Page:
Part A. Discussion of Dynamics
What is the meaning of the term "Dynamics" that often appears in forecast discussions? For example, a forecaster may state "the dynamics are weak in this pattern." Well, we can't go over the various ways that the term "dynamics" is misused, but we can review how the term should be used.
The term "dynamics" relates to the synoptic-scale forcing for upwards motion in the mid-troposphere (and/or to the associated divergence in the upper troposphere). This "forcing" accounts for the lift associated with the development of synoptic-scale cloud and precipitation patterns AND (via continuity) to the surface pressure falls associated with "development" at sea-level.
Properly used, the term "synoptic-scale" EXCLUDES frontal lifting (either cold or warm), which is a mesoscale or subsynoptic phenomenon. For example, the following statement:
"...dynamics are strong in this case because cold advection is very evident behind the cold front.."
is incorrect because "cold advection" relates directly to the strength of a cold front and, more explicitly, to the strength of the mesoscale solenoidal lifting of the warm air ahead of the front.
The influence of "dynamics" is most properly assessed using the quasi-geostrophic omega equation. This is well-covered in Volume II of Bluestein's Synoptic-Dynamic Meteorology of Middle Latitudes, which is an updated version of Sverre Petterssen's treatment of the subject in Weather Analysis and Forecasting.
1Also true for negative vorticity advection decreasing with height. Thus, an area of negative vorticity advection at 500 mb can be actually "forcing" upward motion if there is stronger negative vorticity advection below.
A. Differential Vorticity Advection
The first term to the right is, in many instances, the ONLY term considered by forecasters when assessing "dynamics". This is an incorrect use of the equation.
The first term assesses the contribution of the geometry of the flow to the vertical motion fields. For example, in a short wave trough/ridge system in which curvature effects dominate, the upper tropospheric vorticity advection assesses the strength of the divergence at that level.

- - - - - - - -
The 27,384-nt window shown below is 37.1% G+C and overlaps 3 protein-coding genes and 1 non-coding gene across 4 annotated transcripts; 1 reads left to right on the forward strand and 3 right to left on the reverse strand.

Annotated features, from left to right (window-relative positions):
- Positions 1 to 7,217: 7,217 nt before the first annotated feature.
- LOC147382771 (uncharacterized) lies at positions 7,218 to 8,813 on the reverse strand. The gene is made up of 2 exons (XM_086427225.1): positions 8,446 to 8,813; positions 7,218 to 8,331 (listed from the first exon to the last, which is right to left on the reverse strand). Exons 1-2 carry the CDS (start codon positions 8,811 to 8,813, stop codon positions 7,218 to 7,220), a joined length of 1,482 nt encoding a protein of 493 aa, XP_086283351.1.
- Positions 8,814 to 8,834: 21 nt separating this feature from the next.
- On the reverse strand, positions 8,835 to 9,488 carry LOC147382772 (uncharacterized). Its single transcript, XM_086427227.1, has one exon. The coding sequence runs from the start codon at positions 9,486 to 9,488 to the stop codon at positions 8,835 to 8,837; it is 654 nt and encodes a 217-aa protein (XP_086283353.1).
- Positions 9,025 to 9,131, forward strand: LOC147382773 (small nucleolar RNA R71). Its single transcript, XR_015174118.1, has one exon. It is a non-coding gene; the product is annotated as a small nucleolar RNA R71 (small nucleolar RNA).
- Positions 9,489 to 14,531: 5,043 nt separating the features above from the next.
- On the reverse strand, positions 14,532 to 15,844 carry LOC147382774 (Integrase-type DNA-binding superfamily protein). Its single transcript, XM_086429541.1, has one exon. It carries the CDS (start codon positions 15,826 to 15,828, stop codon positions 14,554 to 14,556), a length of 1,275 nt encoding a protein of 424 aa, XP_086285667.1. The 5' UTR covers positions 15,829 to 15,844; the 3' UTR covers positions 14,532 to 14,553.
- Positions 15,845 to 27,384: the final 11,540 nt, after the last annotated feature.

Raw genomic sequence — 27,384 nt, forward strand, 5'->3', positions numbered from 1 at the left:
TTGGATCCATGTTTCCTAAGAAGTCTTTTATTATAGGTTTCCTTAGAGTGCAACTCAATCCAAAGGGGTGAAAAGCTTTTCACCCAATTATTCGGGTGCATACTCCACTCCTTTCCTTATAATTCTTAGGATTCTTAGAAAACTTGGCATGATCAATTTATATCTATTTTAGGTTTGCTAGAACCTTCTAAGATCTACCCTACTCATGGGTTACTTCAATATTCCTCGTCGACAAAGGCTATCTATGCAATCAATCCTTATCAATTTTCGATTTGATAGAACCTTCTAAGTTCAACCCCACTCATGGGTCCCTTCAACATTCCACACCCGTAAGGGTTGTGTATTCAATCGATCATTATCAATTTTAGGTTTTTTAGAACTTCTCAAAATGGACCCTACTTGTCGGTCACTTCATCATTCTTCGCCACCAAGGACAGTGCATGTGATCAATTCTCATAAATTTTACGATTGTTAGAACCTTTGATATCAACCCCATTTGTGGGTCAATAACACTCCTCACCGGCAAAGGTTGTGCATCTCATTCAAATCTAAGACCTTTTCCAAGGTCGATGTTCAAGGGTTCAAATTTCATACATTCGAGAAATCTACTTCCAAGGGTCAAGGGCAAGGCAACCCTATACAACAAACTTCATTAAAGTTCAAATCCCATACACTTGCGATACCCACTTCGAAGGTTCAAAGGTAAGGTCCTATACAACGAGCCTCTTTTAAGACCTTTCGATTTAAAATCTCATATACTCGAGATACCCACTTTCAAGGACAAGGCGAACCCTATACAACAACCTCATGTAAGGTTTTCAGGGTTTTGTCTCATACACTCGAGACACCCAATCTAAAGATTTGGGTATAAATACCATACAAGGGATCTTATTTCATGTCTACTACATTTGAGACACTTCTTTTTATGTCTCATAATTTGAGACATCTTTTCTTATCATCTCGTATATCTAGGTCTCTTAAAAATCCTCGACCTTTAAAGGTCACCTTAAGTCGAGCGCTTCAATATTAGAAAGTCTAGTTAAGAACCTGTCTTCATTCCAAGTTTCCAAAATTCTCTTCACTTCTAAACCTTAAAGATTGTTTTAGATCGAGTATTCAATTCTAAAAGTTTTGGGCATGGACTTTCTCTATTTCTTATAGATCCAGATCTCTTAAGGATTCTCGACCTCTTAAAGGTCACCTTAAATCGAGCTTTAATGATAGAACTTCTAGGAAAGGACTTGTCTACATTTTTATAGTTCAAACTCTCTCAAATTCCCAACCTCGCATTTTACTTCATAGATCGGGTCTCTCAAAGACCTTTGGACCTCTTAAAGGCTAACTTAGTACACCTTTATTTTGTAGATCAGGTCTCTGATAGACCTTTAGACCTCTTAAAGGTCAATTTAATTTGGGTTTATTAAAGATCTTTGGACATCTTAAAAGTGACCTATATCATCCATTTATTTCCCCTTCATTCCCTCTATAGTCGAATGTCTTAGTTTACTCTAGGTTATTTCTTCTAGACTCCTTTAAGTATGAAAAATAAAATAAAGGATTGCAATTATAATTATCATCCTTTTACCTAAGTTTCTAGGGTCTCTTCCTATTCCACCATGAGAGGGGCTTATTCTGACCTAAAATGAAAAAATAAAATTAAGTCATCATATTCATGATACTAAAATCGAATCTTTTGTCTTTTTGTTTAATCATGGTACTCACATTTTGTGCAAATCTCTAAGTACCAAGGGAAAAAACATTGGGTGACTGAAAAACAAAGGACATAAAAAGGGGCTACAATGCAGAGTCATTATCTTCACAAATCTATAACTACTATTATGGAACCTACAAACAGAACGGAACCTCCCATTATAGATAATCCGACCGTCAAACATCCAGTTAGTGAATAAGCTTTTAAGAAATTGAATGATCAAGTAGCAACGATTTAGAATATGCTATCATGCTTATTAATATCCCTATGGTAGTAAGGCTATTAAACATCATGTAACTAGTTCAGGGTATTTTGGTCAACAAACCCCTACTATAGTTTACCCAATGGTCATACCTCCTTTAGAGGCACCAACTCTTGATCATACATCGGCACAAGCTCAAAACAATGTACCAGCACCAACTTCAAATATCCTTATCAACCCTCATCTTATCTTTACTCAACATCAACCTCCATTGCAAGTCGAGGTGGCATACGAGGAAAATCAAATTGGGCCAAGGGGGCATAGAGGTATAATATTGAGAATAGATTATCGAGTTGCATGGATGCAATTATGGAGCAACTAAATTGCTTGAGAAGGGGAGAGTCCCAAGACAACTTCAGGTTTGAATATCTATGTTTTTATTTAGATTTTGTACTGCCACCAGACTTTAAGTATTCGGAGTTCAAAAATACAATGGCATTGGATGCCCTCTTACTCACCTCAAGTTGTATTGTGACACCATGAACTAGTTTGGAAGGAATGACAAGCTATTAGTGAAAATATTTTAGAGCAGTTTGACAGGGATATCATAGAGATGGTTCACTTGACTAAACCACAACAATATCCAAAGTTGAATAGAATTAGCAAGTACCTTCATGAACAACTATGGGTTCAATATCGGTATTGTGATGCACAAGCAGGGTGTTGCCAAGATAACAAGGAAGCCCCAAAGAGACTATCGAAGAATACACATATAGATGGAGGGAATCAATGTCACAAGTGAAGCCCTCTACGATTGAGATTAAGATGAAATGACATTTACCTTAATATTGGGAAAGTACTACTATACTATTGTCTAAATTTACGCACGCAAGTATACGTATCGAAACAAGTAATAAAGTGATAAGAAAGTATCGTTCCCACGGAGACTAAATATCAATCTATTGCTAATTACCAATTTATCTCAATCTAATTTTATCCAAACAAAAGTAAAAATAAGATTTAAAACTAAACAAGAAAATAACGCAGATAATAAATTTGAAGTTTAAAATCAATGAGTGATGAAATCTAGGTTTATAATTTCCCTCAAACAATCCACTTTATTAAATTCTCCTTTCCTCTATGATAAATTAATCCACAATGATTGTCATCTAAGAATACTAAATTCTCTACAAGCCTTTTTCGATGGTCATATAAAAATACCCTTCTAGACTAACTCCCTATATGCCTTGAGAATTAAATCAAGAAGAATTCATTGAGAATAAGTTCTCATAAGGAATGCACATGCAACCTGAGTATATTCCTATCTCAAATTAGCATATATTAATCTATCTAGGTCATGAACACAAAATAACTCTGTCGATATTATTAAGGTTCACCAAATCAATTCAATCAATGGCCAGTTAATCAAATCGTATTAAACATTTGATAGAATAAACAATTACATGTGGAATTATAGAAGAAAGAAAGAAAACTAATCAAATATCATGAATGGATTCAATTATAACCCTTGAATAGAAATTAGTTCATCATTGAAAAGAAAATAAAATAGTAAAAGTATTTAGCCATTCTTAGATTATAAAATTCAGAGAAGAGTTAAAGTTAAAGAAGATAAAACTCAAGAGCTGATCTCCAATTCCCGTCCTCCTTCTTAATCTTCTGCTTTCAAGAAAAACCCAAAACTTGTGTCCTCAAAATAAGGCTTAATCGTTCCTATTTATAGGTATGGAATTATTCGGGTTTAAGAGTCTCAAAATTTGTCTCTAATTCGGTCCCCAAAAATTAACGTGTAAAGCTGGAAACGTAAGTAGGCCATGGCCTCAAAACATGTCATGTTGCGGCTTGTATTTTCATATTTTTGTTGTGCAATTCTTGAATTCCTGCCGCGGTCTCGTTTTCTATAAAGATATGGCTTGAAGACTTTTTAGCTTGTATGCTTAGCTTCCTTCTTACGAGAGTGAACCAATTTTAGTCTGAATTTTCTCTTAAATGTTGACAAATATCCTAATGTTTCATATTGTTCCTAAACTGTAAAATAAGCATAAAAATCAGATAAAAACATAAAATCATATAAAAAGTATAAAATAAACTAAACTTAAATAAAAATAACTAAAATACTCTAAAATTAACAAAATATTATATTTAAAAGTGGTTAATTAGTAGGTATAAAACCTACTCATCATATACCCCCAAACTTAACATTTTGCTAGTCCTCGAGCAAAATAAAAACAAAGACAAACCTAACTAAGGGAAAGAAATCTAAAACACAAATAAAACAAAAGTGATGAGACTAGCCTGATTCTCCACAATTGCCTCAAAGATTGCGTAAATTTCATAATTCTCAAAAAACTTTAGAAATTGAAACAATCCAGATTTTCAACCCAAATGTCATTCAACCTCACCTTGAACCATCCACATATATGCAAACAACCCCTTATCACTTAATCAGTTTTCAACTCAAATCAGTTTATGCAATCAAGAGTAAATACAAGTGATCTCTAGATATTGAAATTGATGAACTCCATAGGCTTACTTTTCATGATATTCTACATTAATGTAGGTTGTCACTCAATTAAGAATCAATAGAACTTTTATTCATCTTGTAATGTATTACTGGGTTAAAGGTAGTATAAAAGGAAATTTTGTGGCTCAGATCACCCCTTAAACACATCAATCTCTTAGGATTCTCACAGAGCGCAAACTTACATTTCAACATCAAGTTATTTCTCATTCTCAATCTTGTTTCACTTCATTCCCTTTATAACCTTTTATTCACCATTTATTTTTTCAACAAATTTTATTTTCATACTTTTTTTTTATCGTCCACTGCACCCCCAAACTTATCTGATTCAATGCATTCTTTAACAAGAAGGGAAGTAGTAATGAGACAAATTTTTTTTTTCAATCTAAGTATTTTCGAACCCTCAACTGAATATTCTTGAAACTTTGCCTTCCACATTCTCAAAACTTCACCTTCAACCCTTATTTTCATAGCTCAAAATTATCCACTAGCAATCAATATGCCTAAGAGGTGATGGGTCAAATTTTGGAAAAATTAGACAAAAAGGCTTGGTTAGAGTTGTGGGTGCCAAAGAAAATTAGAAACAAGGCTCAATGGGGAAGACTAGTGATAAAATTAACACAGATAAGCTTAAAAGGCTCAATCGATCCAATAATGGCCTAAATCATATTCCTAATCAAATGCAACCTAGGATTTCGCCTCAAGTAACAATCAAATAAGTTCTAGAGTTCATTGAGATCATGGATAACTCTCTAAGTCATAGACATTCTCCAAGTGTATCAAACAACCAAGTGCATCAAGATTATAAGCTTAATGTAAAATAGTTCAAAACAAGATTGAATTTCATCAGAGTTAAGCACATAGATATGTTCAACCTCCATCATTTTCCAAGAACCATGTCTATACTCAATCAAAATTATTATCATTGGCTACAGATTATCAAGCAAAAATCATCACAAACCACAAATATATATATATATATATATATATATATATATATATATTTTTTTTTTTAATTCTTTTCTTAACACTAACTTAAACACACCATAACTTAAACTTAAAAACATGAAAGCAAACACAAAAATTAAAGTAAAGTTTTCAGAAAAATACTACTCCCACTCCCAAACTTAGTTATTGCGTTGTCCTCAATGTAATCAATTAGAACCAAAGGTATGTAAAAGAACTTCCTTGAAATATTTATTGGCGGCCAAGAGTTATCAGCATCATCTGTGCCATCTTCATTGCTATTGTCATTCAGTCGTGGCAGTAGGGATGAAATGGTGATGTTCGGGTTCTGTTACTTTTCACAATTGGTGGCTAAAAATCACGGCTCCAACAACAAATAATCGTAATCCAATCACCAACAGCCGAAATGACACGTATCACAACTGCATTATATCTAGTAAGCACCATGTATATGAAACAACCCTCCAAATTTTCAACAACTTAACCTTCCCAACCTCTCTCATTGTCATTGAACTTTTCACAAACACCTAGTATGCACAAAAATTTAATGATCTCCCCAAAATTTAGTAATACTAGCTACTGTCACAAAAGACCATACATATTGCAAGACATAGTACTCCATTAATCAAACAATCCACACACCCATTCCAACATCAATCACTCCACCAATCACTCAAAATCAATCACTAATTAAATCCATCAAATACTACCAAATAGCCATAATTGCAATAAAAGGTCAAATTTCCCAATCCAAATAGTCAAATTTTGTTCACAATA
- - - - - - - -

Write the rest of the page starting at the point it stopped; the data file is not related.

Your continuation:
It is important to note that this term is the DIFFERENTIAL vorticity advection. For example, if through the layer 850-500 mb the positive vorticity advection increases with height, then this term returns "forcing" for upward motion at the centerpoint (say, at 700 mb) of the layer. Note that the vorticity advection does NOT cause the vertical motion, but is associated with it. Thus, the differential vorticity advection DIAGNOSES (does not cause it) the vertical motion field associated with the instantaneous geometry of the flow pattern.
Since vorticity advection close to the ground is normally negligible, this term is approximated by the vorticity advection at the top of the layer in question, say, at 500 mb. This gives forecasters "permission" to use the vorticity advection at one level (say, 500 mb) to assess the strength of the forcing from this term. Unfortunately, the resulting rule of thumb, "500 mb pva is associated with upward vertical motion" is misused because forecasters forget that there is another equally important term in the equation. Also, negative vorticity advection at, say, 500 mb, may be associated with forcing for upward motion by this term if the negative vorticity advection at lower elevations is a larger magnitude (as occurred for the 24 February 2001 case shown below).
B. Temperature Advection
The far right term estimates the forcing due to warm advection. This is the most neglected term in the equation, often not considered at all. Because it is often neglected or if forecasters simply do not consider it because they have a poor understanding of "dynamics", the reasoning of their forecasts will be poor and they can miss significant preciptation events in certain patterns on the West Coast.